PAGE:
New Delhi has said it will let Chinese telecoms giant Huawei take part in trials for the rollout of 5G services in the huge Indian market, giving the firm a major boost as it battles US sanctions.
The US government has banned Huawei from working with US firms, calling it a security threat because of alleged close ties to the Chinese government. The company denies the accusation.
Washington, which also banned US companies from selling equipment to Huawei, had lobbied hard for India to freeze Huawei out of its 5G communications network.
“We have taken the decision to give 5G spectrum for trial to all the players,” India’s telecom minister Ravi Shankar Prasad said late Monday.
He acknowledged that Huawei, the global leader in telecom networking equipment and a major player in India’s smartphone market, would be among the companies taking part in the trials expected to start next month.
With 451 million monthly active mobile internet users, India is second behind China in the world internet users rankings, according to the Internet and Mobile Association of India.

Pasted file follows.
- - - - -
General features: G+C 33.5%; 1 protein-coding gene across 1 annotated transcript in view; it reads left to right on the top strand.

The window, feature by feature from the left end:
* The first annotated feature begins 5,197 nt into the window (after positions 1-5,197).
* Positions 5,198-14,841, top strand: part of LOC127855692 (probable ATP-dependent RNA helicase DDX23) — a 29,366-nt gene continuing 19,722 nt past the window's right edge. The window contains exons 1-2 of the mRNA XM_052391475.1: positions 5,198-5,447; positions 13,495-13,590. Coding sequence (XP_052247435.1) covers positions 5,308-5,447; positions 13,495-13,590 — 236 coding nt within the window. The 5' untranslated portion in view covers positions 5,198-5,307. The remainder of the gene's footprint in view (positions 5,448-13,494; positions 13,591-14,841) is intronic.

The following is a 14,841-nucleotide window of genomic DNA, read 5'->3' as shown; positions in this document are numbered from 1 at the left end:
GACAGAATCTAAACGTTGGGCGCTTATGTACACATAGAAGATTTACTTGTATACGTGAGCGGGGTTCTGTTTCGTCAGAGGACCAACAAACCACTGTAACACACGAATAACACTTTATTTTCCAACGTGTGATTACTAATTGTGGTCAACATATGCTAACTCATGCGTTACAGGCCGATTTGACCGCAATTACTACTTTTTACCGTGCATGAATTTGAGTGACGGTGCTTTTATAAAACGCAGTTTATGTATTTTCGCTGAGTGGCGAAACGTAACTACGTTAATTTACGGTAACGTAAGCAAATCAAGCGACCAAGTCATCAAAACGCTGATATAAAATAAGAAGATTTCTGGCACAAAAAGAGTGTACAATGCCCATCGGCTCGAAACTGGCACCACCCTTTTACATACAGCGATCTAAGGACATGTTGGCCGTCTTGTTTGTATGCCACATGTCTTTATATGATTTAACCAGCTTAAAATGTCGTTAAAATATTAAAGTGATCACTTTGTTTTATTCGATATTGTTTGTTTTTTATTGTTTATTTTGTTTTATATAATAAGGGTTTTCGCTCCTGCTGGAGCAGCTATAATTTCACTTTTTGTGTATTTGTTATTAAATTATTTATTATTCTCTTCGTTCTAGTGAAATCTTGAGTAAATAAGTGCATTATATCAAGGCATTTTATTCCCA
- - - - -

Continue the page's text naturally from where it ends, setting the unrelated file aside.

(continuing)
The Indian move comes after European telecommunications operators including Norway’s Telenor and Sweden’s Telia passed over Huawei as a supplier for their 5G networks as intelligence agencies warned against working with the company.
Australia and Japan have also taken steps to block or restrict the firm’s participation in their 5G networks.
Britain has yet to take a decision on Huawei but the company has provisionally secured 5G deals in countries such as Germany.
India’s announcement came as Huawei said “survival” was its top priority after announcing 2019 sales were expected to fall short of projections as a result of US sanctions.
Revenue rose this year to a record 850 billion yuan ($121 billion), slightly lower-than forecast that chairman Eric Xu blamed on the US ban.